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Thread: Methyl folate

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    NEMESIS RR is offline Associate Member
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    Methyl folate

    My wife was prescribed a very expensive form of methyl folate called Deplin. Our insurance won't cover it as they see it as an over the counter supplement.

    Was wondering if someone could recommend a methyl folate supplement.

    I have come across one that is sublingual. Would being sublingual of any benefit?

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    Quote Originally Posted by NEMESIS RR
    My wife was prescribed a very expensive form of methyl folate called Deplin. Our insurance won't cover it as they see it as an over the counter supplement. Was wondering if someone could recommend a methyl folate supplement. I have come across one that is sublingual. Would being sublingual of any benefit?
    Why does he want her on it?
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    Quote Originally Posted by NEMESIS RR View Post
    My wife was prescribed a very expensive form of methyl folate called Deplin. Our insurance won't cover it as they see it as an over the counter supplement.

    Was wondering if someone could recommend a methyl folate supplement.

    I have come across one that is sublingual. Would being sublingual of any benefit?

    Try Quatrefolic from online sellers. Equally as bioactive and way cheaper than prescription.

    Read the label carefully. Stay away from D- or R(6) forms.

    Was your wife diagnosed with MTHFR mutation? Are you trying to conceive?
    Last edited by hammerheart; 05-25-2016 at 03:49 AM.

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    NEMESIS RR is offline Associate Member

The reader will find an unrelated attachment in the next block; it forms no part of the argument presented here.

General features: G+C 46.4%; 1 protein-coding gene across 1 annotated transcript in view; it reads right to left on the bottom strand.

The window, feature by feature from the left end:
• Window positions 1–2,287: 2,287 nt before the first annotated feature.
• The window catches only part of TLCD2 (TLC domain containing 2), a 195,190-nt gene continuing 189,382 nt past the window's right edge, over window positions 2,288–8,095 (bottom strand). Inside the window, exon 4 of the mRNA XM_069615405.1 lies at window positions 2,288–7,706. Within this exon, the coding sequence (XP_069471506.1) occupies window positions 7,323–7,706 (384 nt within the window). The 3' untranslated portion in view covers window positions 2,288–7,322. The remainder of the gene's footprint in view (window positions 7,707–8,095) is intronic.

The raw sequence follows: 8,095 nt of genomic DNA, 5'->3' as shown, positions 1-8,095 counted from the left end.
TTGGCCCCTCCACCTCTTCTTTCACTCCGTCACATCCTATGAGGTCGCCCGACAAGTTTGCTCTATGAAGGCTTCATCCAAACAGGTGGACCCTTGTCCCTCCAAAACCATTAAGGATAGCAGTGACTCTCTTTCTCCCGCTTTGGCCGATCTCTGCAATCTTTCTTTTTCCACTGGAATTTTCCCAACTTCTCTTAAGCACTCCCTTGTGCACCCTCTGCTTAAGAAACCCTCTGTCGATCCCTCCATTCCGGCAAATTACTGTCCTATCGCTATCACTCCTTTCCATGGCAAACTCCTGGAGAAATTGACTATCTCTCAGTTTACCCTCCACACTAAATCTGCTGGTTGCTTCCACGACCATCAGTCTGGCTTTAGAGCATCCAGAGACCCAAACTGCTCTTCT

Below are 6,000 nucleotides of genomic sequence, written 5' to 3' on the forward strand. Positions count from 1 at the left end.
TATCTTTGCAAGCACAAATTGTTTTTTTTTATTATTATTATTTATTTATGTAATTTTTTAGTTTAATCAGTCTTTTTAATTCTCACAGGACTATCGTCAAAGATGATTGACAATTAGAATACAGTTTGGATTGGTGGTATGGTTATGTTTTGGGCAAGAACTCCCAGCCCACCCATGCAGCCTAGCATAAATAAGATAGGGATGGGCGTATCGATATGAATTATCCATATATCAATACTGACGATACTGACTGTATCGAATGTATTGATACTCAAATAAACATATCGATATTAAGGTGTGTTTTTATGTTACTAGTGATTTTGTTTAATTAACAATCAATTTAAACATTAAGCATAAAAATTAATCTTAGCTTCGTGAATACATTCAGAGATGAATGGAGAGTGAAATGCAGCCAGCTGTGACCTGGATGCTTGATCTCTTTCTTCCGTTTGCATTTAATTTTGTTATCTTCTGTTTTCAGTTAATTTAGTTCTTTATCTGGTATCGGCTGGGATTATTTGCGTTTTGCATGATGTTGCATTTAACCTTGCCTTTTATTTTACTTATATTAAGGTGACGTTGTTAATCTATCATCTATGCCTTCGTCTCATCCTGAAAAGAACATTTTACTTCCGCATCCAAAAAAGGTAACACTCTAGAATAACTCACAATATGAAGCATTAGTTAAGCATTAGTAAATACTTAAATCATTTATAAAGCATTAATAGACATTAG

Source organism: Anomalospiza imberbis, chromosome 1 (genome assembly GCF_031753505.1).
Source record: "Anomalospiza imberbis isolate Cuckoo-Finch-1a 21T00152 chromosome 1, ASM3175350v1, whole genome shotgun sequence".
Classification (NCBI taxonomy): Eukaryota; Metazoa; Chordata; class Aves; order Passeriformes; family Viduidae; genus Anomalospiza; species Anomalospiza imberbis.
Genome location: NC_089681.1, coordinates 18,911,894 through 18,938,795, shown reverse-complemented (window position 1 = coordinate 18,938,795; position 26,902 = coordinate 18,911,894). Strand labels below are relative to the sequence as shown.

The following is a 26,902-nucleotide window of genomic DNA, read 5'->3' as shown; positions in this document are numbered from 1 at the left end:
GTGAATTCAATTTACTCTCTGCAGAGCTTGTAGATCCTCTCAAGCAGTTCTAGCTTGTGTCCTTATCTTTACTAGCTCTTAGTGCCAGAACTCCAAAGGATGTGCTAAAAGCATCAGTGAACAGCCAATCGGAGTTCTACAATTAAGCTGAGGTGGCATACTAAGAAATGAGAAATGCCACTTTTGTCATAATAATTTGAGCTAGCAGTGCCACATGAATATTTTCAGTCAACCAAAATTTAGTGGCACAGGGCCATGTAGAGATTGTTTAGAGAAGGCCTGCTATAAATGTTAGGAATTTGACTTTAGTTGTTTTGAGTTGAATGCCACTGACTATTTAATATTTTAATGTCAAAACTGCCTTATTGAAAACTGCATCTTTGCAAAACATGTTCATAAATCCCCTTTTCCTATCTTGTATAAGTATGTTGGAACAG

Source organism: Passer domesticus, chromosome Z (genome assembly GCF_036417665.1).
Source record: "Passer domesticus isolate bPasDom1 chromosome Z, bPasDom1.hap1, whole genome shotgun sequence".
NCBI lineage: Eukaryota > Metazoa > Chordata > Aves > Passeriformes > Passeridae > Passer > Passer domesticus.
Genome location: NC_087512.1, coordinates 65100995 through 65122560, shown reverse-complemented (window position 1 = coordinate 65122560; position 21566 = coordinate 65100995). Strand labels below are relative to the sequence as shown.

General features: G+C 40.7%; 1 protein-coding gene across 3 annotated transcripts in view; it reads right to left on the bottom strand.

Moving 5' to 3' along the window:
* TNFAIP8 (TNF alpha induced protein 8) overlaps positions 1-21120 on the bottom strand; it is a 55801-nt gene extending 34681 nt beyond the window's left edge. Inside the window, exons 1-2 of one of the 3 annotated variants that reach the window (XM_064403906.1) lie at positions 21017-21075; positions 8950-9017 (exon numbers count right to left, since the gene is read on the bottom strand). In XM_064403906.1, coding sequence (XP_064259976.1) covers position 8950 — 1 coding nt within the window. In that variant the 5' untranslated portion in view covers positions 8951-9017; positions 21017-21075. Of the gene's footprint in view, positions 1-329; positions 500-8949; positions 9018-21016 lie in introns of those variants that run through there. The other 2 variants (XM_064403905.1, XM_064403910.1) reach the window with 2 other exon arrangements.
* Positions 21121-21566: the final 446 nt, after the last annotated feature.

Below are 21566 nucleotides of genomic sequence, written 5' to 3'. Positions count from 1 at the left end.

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    Her body has trouble breaking down folic acid. Even though she supplements she come out deficient. This in turn can lead to a host of problems. With her anxiety.

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    The MTHFR gene mutation mentioned above is responsible for this. It's common in the Mediterranean basin (where I'm from).

    Folic acid is a synthetic analogue of Folate found in food. It is both water soluble and thermolabile. Than means availability is best from fresh foods. Just like the muscle guys here, revising her diet could help a lot! Foods rich in phospholipids, choline and betaine can also help with methylation, as can creatine! According to a study, creatine synthesis in the body is a mayor consumer of methyl groups from adomet (a molecule deficient in those with impaired methylation).


    How was the diagnosis made? Did her doc check specifically for homocysteine and MTHFR mutation? I'd strongly recommend a doc whom is really knowledgeable about methylation, as the whole matter is very complex.

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